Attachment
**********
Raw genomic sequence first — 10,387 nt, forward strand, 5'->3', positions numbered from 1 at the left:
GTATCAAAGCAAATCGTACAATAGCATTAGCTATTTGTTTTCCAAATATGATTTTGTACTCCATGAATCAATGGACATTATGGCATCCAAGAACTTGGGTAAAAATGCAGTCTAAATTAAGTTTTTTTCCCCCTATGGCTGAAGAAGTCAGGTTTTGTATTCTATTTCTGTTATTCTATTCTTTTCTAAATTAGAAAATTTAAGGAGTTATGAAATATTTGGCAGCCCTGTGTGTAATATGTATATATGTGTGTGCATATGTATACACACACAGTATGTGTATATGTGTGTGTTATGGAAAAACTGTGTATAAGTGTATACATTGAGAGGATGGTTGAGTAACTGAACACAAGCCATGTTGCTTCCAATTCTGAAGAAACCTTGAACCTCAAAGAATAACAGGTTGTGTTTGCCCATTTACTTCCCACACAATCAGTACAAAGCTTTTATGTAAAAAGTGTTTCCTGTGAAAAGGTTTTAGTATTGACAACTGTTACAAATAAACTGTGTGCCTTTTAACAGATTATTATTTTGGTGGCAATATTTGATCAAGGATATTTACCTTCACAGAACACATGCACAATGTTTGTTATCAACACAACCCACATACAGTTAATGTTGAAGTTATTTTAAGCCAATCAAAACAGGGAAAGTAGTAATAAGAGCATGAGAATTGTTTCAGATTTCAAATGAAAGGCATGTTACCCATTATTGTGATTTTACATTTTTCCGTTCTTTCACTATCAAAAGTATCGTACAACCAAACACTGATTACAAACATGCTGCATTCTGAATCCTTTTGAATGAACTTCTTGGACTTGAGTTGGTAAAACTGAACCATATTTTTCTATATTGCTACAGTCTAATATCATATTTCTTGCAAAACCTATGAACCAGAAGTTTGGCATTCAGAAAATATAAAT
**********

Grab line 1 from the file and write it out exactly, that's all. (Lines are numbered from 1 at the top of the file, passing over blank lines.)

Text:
Raw genomic sequence first — 10,387 nt, forward strand, 5'->3', positions numbered from 1 at the left: